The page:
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Ninth Circuit Orders Full EPA Review of Nanosilver Pesticide

A Ninth Circuit panel ruled Tuesday that the U.S. Environmental Protection Agency failed to follow its own rules when it approved the use of the new pesticide nanosilver on a short-term basis.

SAN FRANCISCO (CN) – A Ninth Circuit panel ruled Tuesday that the U.S. Environmental Protection Agency failed to follow its own rules when it approved the use of the new pesticide nanosilver on a short-term basis.

The three-judge panel unanimously sided with the Natural Resources Defense Council, finding the EPA did not cite substantial evidence that a fast-track approval of a nanosilver known as NSPW as a pesticide was in the public interest.

“After reviewing the conditional registration for substantial evidence, we conclude the EPA failed to support its finding that NSPW is in the public interest,” Circuit Judge Michael Melloy, sitting by designation from the Eighth Circuit, wrote. in the 23-page opinion. Ninth Circut Judges Richard Clifton and Paul Watford joined Melloy’s opinion.

Nanosilver is an engineered, smaller-particle form of silver advertised as having some of the same antimicrobial properties as the naturally occurring metallic element but diminishes the amount of silver distributed throughout the environment.

Trace amounts of silver can be found in a vast array of plastic and textile products including mops, trash cans, furniture, clothing, shower curtains, office supplies and luggage.

The metal has proven effective in the suppression of fungus, algae, mold and mildew. But because it is so widely used in various consumer products, it has a tendency to accumulate in the environment in unnatural concentrations – compromising ecology and wildlife.

Silver is the second most toxic metal found in fish, according to the Natural Resources Defense Council.

With this in mind, the company NanoSilver engineered nanosilver to have the same toxic-suppressant properties without the widespread risk of environmental accumulation.

However, questions remain whether nanosilver will be more dangerous in terms of its ability to accumulate into organic tissue, whether it be aquatic animals or humans.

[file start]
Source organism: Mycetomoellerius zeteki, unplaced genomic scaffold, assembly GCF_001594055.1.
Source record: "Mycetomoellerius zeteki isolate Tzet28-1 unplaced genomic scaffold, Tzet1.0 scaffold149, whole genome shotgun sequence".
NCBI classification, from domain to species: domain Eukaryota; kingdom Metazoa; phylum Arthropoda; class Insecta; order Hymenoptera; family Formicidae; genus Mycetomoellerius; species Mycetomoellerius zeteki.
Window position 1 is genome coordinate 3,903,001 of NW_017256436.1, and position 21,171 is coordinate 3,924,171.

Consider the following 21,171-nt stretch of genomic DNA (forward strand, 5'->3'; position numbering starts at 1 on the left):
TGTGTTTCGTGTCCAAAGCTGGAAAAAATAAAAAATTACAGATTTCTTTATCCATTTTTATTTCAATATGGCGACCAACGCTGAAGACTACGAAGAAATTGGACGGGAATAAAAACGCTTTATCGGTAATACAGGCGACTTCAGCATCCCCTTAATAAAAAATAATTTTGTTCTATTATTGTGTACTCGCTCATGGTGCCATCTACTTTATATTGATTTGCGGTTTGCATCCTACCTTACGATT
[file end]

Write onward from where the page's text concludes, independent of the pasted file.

With this in mind, the EPA granted conditional registration of nanosilver in 2015. With conditional registration, the EPA gets to bypass the traditional approval process and fast-track approval of a given pesticide if it can demonstrate public benefit.

The Natural Resources Defense Council argued the EPA failed to demonstrate this public benefit.

While Melloy acknowledged the EPA sufficiently demonstrated nanosilver would reduce the distribution of the metal in the environment, he said it failed to prove manufacturers would use the new material to any statistically significant degree.

“Because the substitution and no new-products assumptions are unsubstantiated, petitioners argue that the EPA’s public-interest finding is not supported by substantial evidence,” Melloy wrote. “We agree.”

The judges said the conditional registration is reserved for certain pesticides that could immediately address an urgent problem, as evidenced by the floor discussion of lawmakers during its passage.

“Clearly the objectives of the act are best served with the added flexibility to permit a new product to be used which will meet the stringent test of being ‘in the public interest,’” Sen. Patrick Leahy, who introduced the bill that allowed conditional registration in 2000, said.

The EPA argued the replacement of silver with nanosilver in products would proceed as a “a logical matter,” but the Ninth Circuit panel was unpersuaded. The panel vacated the conditional registration of nanosilver and directed the EPA to proceed with the standard and time-consuming process.

“This is an important victory for public health,” said Jennifer Sass, senior scientist with the health program of the Natural Resources Defense Council. “Nanosilver is known to be highly toxic to aquatic life, and may be hazardous to people. EPA rushed to judgement by approving it, leaving consumers to be guinea pigs. Now the agency must take a closer look at its potential to cause harm.”

The EPA did not respond to a request for comment by press time.

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